Vermeule, Adrian 1968-
Most widely held works by Adrian Vermeule
Terror in the balance : security, liberty, and the courts by Eric A Posner ( Book )
15 editions published in 2007 in English and held by 797 libraries worldwide
Introduction. Part I: Constitutional Law and Theory. 1. Emergencies, Tradeoffs, and Deference. 2. The Panic Theory. 3. The Democratic Failure Theory. 4. The Ratchet Theory and Other Long-Run Effects. Part II: Applications. 5. Institutional Alternatives to Judicial Deference. 6. Coercive Interrogation. 7. Speech, Due Process, and Political Trials. 8. Military Force. Conclusion: Emergency Powers and Lawyers' Expertise. Notes. Index.
Judging under uncertainty : an institutional theory of legal interpretation by Adrian Vermeule ( Book )
8 editions published in 2006 in English and held by 446 libraries worldwide
The executive unbound : after the Madisonian republic by Eric A Posner ( Book )
3 editions published between 2010 and 2011 in English and held by 364 libraries worldwide
Mechanisms of democracy : institutional design writ small by Adrian Vermeule ( Book )
11 editions published in 2007 in English and held by 331 libraries worldwide
In established constitutional polities, Vermeule argues, law can and should - and to some extent already does - provide mechanisms of democracy: small-scale institutional devices and innovations that can have surprisingly large effects, promoting democratic values of impartial, accountable and deliberative government.
Law and the limits of reason by Adrian Vermeule ( Book )
13 editions published between 2008 and 2009 in English and held by 263 libraries worldwide
Vermeule denies the view that the limits of reason counsel in favour of judges making 'living' constitutional law in the style of the common law. Instead, he proposes and defends a 'codified constitution' - a regime in which legislatures have the primary authority to develop constitutional law over time.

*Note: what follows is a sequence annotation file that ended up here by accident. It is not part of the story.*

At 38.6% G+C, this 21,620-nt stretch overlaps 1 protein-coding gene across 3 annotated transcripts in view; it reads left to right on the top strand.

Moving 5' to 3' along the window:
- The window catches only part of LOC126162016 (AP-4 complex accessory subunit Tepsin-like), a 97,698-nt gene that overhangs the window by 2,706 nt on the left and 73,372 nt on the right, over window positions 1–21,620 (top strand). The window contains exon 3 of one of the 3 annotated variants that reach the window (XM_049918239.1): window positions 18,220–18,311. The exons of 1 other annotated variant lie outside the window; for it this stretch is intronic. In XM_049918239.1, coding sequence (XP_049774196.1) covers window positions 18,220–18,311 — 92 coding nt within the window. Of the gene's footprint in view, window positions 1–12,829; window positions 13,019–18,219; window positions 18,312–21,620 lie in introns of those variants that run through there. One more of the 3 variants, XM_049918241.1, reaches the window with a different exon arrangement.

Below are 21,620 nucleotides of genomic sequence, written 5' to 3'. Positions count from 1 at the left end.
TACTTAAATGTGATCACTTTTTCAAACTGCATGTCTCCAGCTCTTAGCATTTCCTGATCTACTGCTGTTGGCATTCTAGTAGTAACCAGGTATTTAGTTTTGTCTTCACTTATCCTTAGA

Three strategies of interpretation by Adrian Vermeule ( Book )
3 editions published in 2005 in English and held by 56 libraries worldwide
"We may distinguish three styles or strategies of decisionmaking. Under a maximizing approach, the decisionmaker chooses the action whose consequences are best for the case at hand (defining "best" according to some value the decisionmaker holds). Where decisionmakers choose the action that is best relative to constraints, accounting for the direct costs and opportunity costs of decisionmaking, we may call the approach optimizing rather than maximizing. Whereas the maximizer focuses only on the case at hand, the optimizer acts so as to maximize value over an array of cases. In contrast to both approaches, satisficing permits any decision whose results in the case at hand are good enough - although satisficing, like optimizing, may itself represent an indirect strategy of maximization. In this brief essay, I apply these distinctions to legal interpretation. Many approaches to the interpretation of statutes and the Constitution are maximizing approaches that attempt to produce as much as possible of some value the interpreter holds - for example, fidelity to legislative intent or original understandings. Optimizing approaches to interpretation condemn maximizing interpretation as a simpleminded approach that neglects the costs of decisionmaking and the costs of interpretive error. An alternative to both maximizing and optimizing approaches is a satisficing style of interpretation, in which interpreters eschew the search for the very best interpretation (even within constraints), instead selecting an interpretation that is good enough, in light of whatever value theory the interpreter holds. I criticize the maximizing style of interpretation and praise its two competitors. Both the optimizing and satisficing perspectives help to justify some controversial principles of statutory and constitutional interpretation, such as the rule barring resort to legislative history where statutes have a plain meaning, and clause-bound (as opposed to broadly holistic or "intratextualist") interpretation of statutes and the Constitution. Although maximizing interpretation is untenable, neither the optimizing approach nor the satisficing approach is globally best; each is an attractive decision-procedure in some contexts. Where the interpretive stakes are either very low or very high, satisficing is reasonable (whether or not rational in some stronger sense), while optimizing is best suited to medium-stakes decisions."